Fed Report on School Crime

Through the 2007-08 school year, there were 43 school-associated violent deaths among school-age kids (5-18) on American campuses. During that same time, 85 percent of the campuses reported at least one violent crime, theft, or other crime on campus. That amounted to about two million crimes.

These numbers are from the recently released Indicators of School Crime and Safety: 2009 from the U.S. Department of Justice, which provides the most detailed statistical look at crime in the nations schools. The survey indicated that in many cases students suffered more crime on school campuses than when they were away from school. For example, students between 12-18 were victims of 1.5 million nonfatal crimes, (theft plus nonviolent crimes) while at school compared to 1.1 million nonfatal crimes off campus.

The report offers an extensive look at violent and non-violent crimes such as theft, campus bullying, graffiti, alcohol and drug use and students carrying weapons. Compared to the previous school year, the number of crimes reported in the 2008 school year was largely unchanged, except for violent deaths, which were down by nearly 26 percent.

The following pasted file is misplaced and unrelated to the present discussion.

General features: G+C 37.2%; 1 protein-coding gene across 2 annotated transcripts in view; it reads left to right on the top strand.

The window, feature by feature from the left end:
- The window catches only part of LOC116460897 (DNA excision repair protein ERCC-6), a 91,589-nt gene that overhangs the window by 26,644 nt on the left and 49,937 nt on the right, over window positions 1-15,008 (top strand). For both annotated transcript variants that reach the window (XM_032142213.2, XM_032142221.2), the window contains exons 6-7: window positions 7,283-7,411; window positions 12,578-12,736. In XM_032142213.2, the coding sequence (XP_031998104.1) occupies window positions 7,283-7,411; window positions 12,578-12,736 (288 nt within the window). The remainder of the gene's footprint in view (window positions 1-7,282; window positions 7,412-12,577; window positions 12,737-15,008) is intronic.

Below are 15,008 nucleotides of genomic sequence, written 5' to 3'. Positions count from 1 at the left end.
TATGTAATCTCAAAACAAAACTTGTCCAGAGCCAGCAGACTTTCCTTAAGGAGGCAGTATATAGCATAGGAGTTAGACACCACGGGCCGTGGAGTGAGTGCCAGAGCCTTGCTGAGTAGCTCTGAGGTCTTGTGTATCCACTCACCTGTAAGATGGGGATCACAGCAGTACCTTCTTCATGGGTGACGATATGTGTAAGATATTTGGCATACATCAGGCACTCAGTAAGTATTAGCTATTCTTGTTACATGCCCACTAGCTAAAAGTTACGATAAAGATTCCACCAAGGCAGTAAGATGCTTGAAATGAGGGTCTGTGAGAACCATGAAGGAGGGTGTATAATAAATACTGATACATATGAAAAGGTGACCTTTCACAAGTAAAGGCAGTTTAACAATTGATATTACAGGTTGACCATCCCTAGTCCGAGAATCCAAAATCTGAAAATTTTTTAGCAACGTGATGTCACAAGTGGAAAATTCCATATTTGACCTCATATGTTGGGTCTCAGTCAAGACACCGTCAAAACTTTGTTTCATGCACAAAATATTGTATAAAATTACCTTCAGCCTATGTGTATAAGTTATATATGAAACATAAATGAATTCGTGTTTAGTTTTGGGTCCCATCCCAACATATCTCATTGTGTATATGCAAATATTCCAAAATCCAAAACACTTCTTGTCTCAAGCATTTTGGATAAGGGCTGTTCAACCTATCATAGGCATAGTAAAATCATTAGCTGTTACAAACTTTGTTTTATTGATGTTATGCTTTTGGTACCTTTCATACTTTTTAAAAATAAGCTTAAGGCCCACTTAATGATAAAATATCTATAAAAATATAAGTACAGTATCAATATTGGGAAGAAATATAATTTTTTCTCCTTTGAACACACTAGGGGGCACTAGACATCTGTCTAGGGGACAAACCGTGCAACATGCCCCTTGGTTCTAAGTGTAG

Patrick Fiel, public safety advisor for ADT Security Services and a former head of security for Washington, D.C.’s Public Schools, said the report offered some encouraging signs. Nearly all (99 percent) of schools now require visitors to check-in/sign-in before entering a campus. And 90 percent of schools control access to buildings during school hours.

“These are good starts, but we really should see visitor management systems that provide instant background checks on all visitors,” Fiel said. “And I am disappointed that still just over half (55 percent) of the campuses use security cameras, which serve as excellent tools for deterrence, detection and investigation.”

Overall, he said, the report shows that schools are doing fairly well to stay even with campus crime, but need to increase their security efforts to make a serious dent in the statistics.